In my never-ending quest to stay away from politicizing my blog today (which isn’t easy), I’m going to complain about something that’s driving me crazy: TV commercials that:
–feature thirty-somethings complaining about “crow’s feet” around their eyes, and, therefore, they need Botox injections
–push pharmaceuticals that have so many side effects that, when the fine print lists them, no one could possibly read all of them
–describe the never-ending benefits of attorneys who will sue on behalf of narrowly-defined lawsuits (e.g., mesothelioma, cancer caused by chemical fertilizer, etc.)
–tell me how much weight I can lose if only I buy their pills, their little accessories, their exercise program, their diet., etc.
First, the young people who “need” Botox: I just saw this young fitness instructor named Javi who said he had to have Botox because the lines around his eyes just made him look so old! He’s not even thirty! The camera hones in on the “before” Botox and “after” Botox photo around his eyes. Now, I recognize that I have seventy-four-year-old eyes, but I cannot even tell the difference! Javi adjusts his shirt, mugs for the camera, shows his muscular body, and his line-free face. He would inject his face with onabotulinumtoxin A (that is, cosmetic Botox) at the age of thirty with potential side effects of swallowing, speaking, or breathing problems, and swallowing problems may last for several months?
Second, pharmaceutical ads: When I was young, I don’t even remember seeing these on TV. Now, they’re everywhere, and they’re even quite creative. Madison Avenue ad companies must love the revenue they make from creating these advertisements. But they have to hire a person who can talk impossibly fast (or, here’s a thought from someone who does broadcasting: someone who speaks normally but can be digitally sped up thought the magic of computers) to list the side effects. Ever listen to them? I’m not willing to take those risks.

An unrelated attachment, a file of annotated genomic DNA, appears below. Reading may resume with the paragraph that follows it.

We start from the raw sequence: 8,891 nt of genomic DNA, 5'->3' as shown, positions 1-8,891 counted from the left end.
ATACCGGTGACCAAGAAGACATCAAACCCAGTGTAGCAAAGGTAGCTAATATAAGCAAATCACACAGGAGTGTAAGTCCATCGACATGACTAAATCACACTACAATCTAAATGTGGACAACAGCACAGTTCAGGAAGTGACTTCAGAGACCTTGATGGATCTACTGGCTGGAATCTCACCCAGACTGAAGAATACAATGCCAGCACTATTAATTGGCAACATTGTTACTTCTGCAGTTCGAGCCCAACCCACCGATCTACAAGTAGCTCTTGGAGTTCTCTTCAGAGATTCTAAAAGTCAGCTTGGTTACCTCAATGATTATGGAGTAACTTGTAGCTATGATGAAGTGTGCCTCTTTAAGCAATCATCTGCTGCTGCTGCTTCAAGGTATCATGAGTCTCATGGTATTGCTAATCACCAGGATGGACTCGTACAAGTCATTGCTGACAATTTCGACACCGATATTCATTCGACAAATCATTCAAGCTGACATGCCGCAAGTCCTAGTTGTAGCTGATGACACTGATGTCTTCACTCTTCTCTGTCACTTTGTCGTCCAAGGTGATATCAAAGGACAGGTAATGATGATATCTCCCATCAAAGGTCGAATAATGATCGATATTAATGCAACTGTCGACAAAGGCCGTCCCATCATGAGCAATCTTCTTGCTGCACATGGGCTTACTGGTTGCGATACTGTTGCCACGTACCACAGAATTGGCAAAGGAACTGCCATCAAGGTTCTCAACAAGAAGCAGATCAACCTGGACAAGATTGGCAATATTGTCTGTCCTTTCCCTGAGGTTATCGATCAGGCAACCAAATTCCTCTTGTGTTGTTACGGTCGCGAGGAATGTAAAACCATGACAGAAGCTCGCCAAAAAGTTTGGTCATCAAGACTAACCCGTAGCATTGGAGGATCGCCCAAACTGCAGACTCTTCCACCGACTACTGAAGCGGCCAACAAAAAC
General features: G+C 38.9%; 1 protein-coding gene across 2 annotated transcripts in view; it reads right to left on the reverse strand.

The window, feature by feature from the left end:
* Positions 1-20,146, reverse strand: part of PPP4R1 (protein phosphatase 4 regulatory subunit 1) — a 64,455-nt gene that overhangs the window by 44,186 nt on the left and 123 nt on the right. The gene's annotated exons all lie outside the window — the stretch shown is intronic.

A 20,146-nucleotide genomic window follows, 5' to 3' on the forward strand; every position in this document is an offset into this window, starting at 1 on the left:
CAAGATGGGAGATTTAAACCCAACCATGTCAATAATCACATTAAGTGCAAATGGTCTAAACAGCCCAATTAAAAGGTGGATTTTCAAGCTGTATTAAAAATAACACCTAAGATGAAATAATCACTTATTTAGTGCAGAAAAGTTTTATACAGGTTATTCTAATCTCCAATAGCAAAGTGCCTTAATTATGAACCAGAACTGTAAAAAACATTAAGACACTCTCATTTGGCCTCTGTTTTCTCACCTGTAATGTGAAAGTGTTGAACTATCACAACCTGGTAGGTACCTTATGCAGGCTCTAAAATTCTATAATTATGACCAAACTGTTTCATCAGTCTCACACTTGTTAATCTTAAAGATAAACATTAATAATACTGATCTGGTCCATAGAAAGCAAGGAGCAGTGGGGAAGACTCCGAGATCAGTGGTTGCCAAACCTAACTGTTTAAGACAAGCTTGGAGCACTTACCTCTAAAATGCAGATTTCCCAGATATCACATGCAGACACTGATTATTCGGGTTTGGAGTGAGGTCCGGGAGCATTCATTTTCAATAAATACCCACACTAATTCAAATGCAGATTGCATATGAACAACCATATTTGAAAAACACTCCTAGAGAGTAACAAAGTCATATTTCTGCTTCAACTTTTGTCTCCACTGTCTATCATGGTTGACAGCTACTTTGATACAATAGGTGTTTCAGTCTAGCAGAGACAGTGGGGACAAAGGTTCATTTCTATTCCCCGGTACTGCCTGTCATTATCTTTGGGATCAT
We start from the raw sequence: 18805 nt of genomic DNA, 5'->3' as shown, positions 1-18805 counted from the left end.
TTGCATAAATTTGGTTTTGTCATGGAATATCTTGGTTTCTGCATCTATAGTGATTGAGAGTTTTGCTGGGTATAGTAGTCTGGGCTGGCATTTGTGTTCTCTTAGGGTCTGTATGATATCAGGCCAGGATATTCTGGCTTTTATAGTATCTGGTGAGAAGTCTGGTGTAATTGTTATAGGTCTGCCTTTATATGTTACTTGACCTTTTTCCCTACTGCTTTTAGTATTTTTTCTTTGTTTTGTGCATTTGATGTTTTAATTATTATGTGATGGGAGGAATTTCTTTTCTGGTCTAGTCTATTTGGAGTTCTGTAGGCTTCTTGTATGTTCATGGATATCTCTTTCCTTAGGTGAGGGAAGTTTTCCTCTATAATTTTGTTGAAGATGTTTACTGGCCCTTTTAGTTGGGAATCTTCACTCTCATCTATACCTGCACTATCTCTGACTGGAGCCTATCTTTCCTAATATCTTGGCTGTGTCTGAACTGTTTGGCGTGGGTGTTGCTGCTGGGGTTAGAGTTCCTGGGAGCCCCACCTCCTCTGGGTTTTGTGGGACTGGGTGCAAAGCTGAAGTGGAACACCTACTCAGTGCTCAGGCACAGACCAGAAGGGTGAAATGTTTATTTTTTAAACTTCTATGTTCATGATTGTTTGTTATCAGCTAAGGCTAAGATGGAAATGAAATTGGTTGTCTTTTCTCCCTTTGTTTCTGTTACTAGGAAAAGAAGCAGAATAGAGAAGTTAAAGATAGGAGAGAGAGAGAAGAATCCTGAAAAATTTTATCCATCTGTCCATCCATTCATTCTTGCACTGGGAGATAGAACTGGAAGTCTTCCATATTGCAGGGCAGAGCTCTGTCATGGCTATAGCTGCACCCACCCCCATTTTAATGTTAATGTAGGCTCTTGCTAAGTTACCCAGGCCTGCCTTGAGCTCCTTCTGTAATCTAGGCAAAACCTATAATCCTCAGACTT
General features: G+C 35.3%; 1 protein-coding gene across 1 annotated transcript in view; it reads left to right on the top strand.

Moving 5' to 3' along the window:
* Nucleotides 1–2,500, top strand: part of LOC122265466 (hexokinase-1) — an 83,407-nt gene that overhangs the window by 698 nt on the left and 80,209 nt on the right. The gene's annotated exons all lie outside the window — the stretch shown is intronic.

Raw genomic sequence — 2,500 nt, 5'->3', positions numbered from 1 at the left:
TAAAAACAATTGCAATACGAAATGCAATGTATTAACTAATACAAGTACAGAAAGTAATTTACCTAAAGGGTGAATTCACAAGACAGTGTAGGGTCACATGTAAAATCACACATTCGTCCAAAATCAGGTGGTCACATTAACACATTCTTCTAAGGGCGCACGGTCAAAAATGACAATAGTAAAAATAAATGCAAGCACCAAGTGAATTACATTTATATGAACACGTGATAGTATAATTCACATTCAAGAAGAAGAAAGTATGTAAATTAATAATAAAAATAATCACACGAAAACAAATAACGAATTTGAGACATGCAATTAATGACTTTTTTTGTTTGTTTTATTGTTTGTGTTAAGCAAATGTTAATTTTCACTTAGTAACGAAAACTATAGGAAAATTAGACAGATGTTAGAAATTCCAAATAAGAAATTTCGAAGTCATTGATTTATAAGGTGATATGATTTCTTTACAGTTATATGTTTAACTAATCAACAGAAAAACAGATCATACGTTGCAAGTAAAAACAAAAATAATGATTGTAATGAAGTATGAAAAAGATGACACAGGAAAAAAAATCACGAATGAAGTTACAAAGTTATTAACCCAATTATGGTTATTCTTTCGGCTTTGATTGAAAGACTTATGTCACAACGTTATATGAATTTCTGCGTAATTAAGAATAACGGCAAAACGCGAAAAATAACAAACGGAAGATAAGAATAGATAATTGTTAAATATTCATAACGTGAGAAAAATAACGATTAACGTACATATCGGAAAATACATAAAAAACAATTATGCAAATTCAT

Third, narrow lawsuits: My father died as the result of being exposed to chemical fertilizers. He had prostate cancer. My sister died from leukemia, also from being exposed to the same thing. So when these attorneys started going after a segment of the chemical fertilizer industry over a large government settlement, my family contacted them. We weren’t eligible because “those cancers” weren’t covered. You’d never know that from the ads. I’m sure some other people who saw those ads weren’t eligible, either.
Finally, miracle weight-loss cures: I have been fighting obesity for nearly all my seventy-four years on this earth. Here’s a bulletin: It’s not as easy as. they say on TV! It never will be. I applaud the people whose stories are told on these ads (are you listening, Marie Osmond?), but when it comes down to the real nitty-gritty, it’s hard work, day by day, to lose weight and keep it off.
Well, there’s today’s rant, as I keep from expounding on politics. I would get into even more trouble if I went down that road…
Schenectady, New York
January 12, 2023